The true definition of a #tradish - A classic French pastry
Bonjour! This is the perfect pastry recipe for those who want a taste of Paris, without getting on a plane. The croissant gets its name from its shape: in French, the word means "crescent" or "crescent of the moon." I like to pair it with either a Vanilla Latte or English Breakfast Tea.
Active dry yeast
Bloom the yeast: In the bowl of a mixer, add the warm milk, brown sugar, yeast and stir it with a fork slightly. Let it stand for about 5 minutes. If the yeast is good, the mixture will get all foamy as the yeast dissolves. It could take a bit longer but if your yeast does not dissolve, see recipe notes.
Make the dough: Add the flour and salt to the bowl. Using the dough hook, mix on low speed for about 5 minutes until the dough is smooth and very soft. I used about 3 1/4 cups of flour, but if you need more because the dough is too sticky than just add more, about 1 tbsp at a time. You might want to start with 3 cups and add as needed. Remove the dough from the mixing bowl and knead for a couple more minutes on your working surface. The dough needs to be soft and slightly sticky. Place the dough back in the bowl, wrap it with plastic wrap and refrigerate it for an hour.
Prepare the butter: While the dough is chilling, prepare the butter. Arrange the sticks of butter horizontally on a piece of plastic wrap. Cover the butter with another piece of plastic wrap. Pound and roll out on both sides until the butter forms a nice 8 by 5 inch rectangle. Cover with plastic wrap and refrigerate until ready to use.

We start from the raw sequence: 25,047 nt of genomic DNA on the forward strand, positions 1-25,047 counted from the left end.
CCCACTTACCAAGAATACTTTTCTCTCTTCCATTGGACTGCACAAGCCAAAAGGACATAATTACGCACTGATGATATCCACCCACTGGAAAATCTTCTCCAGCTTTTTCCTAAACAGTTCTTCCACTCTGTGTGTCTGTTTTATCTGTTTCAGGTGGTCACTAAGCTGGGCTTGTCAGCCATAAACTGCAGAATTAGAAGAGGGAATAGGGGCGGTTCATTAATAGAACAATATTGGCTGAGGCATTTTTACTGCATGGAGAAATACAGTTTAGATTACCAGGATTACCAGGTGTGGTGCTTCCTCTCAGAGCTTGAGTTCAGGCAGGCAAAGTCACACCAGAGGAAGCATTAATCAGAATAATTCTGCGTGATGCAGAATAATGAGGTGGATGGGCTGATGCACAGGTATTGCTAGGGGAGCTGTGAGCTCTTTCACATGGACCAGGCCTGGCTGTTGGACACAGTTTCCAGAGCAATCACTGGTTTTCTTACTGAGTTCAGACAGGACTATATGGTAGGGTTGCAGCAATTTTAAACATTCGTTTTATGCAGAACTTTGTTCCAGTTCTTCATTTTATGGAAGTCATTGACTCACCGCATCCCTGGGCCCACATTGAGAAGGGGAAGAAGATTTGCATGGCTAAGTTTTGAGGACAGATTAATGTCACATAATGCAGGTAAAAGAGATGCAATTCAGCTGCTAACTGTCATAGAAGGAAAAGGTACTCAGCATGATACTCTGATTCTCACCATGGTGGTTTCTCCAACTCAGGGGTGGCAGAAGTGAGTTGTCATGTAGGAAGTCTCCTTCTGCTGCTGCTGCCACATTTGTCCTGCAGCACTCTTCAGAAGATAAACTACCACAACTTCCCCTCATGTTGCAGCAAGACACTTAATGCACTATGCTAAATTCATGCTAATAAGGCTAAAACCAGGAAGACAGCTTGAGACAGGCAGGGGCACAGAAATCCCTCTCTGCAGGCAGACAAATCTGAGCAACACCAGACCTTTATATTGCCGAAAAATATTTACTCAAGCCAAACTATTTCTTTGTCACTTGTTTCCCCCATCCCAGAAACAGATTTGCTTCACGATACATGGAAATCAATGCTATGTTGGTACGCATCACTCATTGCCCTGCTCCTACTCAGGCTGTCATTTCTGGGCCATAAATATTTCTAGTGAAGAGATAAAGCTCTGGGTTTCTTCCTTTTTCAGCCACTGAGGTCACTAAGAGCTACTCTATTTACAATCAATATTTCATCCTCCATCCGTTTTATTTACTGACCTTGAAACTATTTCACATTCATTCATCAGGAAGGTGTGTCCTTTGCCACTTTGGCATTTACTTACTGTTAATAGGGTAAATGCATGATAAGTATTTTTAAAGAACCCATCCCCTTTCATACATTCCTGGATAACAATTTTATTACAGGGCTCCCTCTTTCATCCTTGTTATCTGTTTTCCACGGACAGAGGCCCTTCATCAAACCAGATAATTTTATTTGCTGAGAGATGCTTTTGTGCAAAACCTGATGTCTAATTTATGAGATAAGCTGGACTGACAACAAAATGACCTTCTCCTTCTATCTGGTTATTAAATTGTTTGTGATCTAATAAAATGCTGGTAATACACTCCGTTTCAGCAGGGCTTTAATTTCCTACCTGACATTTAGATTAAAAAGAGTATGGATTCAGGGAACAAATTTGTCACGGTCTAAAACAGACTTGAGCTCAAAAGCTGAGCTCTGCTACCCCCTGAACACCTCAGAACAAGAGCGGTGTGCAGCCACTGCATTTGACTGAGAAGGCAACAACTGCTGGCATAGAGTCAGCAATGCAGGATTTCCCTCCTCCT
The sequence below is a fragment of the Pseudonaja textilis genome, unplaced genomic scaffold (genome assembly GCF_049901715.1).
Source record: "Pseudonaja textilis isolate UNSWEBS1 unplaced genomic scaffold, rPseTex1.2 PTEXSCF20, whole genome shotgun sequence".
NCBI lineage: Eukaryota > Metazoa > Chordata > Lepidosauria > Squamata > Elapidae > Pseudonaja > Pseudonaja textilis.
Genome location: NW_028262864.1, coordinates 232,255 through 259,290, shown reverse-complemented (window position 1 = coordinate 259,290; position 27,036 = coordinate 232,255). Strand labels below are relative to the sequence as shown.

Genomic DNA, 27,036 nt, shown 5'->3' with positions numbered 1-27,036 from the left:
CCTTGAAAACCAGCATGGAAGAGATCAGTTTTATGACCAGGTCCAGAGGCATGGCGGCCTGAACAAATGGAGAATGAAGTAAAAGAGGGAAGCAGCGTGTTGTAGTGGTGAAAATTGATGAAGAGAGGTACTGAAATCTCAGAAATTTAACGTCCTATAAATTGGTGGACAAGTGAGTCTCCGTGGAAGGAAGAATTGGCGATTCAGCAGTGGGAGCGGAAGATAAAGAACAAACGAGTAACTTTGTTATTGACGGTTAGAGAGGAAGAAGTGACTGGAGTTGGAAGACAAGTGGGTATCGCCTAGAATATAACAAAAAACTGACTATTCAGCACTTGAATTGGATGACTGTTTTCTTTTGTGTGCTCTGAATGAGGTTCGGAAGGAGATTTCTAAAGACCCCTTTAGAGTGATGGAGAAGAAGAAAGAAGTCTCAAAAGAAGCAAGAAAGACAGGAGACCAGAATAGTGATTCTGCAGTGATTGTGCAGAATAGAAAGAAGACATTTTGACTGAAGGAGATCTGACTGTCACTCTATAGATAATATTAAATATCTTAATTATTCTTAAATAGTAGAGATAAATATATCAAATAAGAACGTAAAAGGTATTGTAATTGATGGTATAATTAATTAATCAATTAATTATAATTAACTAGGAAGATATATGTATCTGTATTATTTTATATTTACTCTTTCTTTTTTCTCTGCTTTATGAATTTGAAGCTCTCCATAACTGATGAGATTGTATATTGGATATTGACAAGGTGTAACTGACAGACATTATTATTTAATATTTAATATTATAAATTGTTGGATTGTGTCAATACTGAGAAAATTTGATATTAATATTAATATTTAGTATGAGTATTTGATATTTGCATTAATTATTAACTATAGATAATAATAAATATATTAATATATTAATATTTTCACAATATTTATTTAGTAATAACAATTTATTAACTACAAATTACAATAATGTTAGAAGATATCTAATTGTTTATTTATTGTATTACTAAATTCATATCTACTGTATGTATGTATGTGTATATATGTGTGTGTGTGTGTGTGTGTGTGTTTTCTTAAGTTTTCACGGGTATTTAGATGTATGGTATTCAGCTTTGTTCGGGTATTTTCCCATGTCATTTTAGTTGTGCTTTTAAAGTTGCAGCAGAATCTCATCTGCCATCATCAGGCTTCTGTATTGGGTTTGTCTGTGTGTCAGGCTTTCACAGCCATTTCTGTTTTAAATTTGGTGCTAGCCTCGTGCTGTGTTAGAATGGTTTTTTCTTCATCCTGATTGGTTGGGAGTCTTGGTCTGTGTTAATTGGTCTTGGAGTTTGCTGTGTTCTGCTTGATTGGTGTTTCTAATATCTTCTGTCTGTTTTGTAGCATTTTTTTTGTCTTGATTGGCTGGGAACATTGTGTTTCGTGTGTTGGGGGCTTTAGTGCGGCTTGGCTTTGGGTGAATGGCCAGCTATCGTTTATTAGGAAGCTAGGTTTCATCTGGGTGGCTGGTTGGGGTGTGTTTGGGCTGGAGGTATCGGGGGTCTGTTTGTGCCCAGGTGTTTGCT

Laminate the dough: Flour your work surface lightly then roll out the dough into a big rectangle that’s about 16 by 10 inches. Place the butter directly in the center of the dough and fold the dough as you would a letter, bottom third of dough over butter, then top third down over the dough. If you have any excess flour, make sure you brush that off.
Turn the dough so that the short side is nearest you and start rolling it another 16 by 10 inch rectangle. Fold in thirds like a letter again. This was the first fold. Wrap it up in plastic wrap and chill it for another hour.
Repeat the directions above until you have made 5 folds. Then refrigerate for 8 hours.
Shape croissants: Cut the dough in half, freeze half if you’re only going to use half of it. Roll out each piece of dough into a long rectangle, so that it’s about 1/4 of an inch in thickness. I found it easier if I cut the piece into 3 pieces, so that I work with 3 squares. Using a pizza cutter, cut each square into 4 triangles.
Using one triangle at a time, start rolling from the wide side, at the same time, stretching the end of the triangle. Continue rolling the croissant, and as you’ll notice because you stretched into a long piece, you’ll be able to roll the croissant a few times. Repeat until all croissants are rolled.
Let croissants sit for another hour and watch rise
Bake croissants: Preheat your oven to 400 F degrees. Place the baking sheet in the oven and bake the croissants for 8 to 12 minutes at 400 F degrees then turn down the heat to 375 F degrees and bake them for another 8 to 12 minutes. You want to make sure they are nice and golden brown.
Inspired by Jo Cooks